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Carol Mello (San Jose,CA USA)
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And One to Die On
And One to Die On
by Jane Haddam
Edition: Paperback
34 used & new from CDN$ 0.01

2.0 out of 5 stars a shallow grave candidate, March 15 2004
This review is from: And One to Die On (Paperback)
The other reviewers have described the plot for this mystery novel with skill. My review consists only of comments to assist new Jane Haddam fans.
Do I think this novel is worth buying? No. Worth reading? Only for die-hard fans.
If you feel you must read all of her novels, check this one out of the public library. I feel it is her weakest effort. Except for Gregor & Bennis (who are the only decent parts of the novel), the characters are all shallow and two dimensional. The murderer is obvious & more of a caricature than a character. Gregor gets quite testy with the games that his fellow inhabitants of the island are playing -- who could blame him? Not me. They are a shrill and unappealing group.
Of all her titles that I have read, I like this one the least. My apologies to the author for this review! I generally like her work tremendously & have started buying her more recent work in hardback.

Somebody Else's Music: A Gregor Demarkian Novel
Somebody Else's Music: A Gregor Demarkian Novel
by Jane Haddam
Edition: Mass Market Paperback
37 used & new from CDN$ 0.01

5.0 out of 5 stars my favorite Haddam novel, Dec 11 2003
First, a rebuttal to the two reviewers who hated this novel. I read mystery novels for fun. If I do not like a novel, I don't even bother to finish reading it. Why waste time allocated to having fun on something that is just not fun for you? Apparently two of the reviewers did just that..and then wrote scathing reviews of the novel that both include personal attacks on the author. Take their reviews with a grain of salt -- no, make that 6 cups of salt.
This novel is about the tormenting of classmates that goes on in schools -- a very timely topic considering recent school violence such as that at Columbine. At the core of this novel are the emotional scars left on both the victims and the perpetrators of school bullying. I found this book deeply moving. There is less humor in this novel than in some of Haddam's other Gregor Demarkian novels, but there is more humanity.

Prima Donna At Large
Prima Donna At Large
by Barbara Paul
Edition: Mass Market Paperback
18 used & new from CDN$ 0.01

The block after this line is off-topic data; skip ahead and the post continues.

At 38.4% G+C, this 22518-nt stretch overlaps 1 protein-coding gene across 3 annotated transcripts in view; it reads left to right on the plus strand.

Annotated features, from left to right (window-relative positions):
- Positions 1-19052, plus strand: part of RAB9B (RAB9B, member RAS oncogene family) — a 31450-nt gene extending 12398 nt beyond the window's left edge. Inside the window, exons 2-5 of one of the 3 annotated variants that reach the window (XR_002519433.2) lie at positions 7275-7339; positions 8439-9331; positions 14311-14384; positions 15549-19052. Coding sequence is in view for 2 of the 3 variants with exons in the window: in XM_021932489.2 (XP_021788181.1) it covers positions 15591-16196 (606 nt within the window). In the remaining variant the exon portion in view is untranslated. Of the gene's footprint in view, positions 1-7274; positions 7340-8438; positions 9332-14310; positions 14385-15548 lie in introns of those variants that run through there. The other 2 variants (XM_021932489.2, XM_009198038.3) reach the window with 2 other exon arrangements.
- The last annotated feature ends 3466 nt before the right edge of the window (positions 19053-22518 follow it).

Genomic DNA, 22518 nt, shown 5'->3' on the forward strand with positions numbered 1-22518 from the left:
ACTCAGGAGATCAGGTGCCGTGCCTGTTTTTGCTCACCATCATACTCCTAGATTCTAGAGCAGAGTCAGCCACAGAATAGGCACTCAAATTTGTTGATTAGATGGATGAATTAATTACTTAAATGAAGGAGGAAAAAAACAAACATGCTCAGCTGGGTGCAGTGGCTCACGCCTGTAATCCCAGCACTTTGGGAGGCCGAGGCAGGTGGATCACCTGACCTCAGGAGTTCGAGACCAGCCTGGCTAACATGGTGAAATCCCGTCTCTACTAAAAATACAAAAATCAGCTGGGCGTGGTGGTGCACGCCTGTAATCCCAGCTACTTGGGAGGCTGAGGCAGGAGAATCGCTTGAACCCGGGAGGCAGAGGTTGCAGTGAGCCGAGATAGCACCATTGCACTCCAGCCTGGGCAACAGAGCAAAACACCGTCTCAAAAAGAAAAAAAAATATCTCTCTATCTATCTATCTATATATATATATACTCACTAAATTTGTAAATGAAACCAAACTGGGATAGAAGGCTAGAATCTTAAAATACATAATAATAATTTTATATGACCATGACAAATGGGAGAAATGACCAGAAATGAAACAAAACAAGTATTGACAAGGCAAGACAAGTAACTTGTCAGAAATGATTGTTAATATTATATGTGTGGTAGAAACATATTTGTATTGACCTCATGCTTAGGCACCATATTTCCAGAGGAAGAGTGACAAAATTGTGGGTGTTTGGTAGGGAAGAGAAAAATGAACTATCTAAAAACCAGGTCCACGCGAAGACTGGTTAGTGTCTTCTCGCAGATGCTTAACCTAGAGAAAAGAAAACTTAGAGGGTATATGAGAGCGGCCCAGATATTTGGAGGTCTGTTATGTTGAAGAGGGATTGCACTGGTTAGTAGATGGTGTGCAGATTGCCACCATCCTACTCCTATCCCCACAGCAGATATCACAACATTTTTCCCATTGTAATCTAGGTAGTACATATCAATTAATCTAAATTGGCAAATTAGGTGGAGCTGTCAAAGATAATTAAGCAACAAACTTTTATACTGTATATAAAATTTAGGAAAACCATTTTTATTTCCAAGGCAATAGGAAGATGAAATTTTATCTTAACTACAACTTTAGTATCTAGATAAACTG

5.0 out of 5 stars a hysterical historical musical romp, April 26 2002
This mystery is a follow on to the Cadenza for Caruso mystery. Caruso has been forbidden to interfere in a murder investigation by the police, so he convinces Geraldine Farrar, a soprano at the Met opera, to investigate for him. Narrated in the first person by Geraldine, the novel provides amusing portraits of many famous Met singers and the life they led in WWI New York City. Ms. Paul's portrait of Geraldine is apparently fairly close to the real thing -- a passionate, intelligent, witty, talented, and beautiful woman. Though not a big fan of opera (but a big fan of NYC), I enjoyed this humorous mystery tremendously. I liked it so much, that if I were not an honest woman, I'd have told the public library I lost the book and paid the fine. Hello, publishers! This is one of many vintage mystery novels that deserve to be back in print so a new generation can enjoy them!

Pedigree To Die For
Pedigree To Die For
by Laurien Berenson
Edition: Mass Market Paperback
21 used & new from CDN$ 0.05

5.0 out of 5 stars I warmed up to this book, Dec 1 2000
I checked this book out of the local branch library. When I first started reading it, I was lukewarm about it and thinking I would return it (I don't feel I have to finish something I am reading for fun if it isn't fun!). One night, I decided to give it a second chance. I ended up really enjoying it once I got past the first chapter. Now I am hunting down the rest of the series.
Melanie's husband left her when her son was 10 months old. She's been supporting herself and her son ever since. She's wary of men (her most recent lover just took off to Las Vegas and married a show girl), short on money, trying to be a good mom to her son, and doesn't get along with her relatives. In this book, her Uncle Max dies and his favorite stud dog is stolen. Melanie's forceful Aunt Peg convinces her to help her find the missing stud dog (actually, she wanted Melanie's feckless brother to do it but he declines). Along the way, Melanie learns about showing dogs, how her parents really died, and draws slightly closer to her remaining relatives. And her Aunt Peg fixes her up with a "stud"--a Mel Gibson look-alike.
I read some of the reviews of her other books and one reviewer complained because Melanie's son is dragged into the story and he whines alot. Don't listen to that reviewer unless you hate kids. Yes, Melanie's son is in all of the books in the series. She's a single mother! Of course he's going to be mentioned a lot. I have a son who is older now but Ms. Berenson is aptly descriptive of parenthood--the good and the bad.
I really like the way the series develops. I enjoy the characters of her Aunt Peg, her Aunt Rose, and her feckless brother Frank. As the series continues, more of the personality of these relatives is developed. It's like having your own less than perfect relatives drop in to cause problems.
Lastly, I'm a cat person, not a dog person. However, I have noticed the dog based mysteries are better than the cat based ones. The characters in Lillian Jackson Braun's "cat who" series are so shallow compared to Ms. Berenson's characters.

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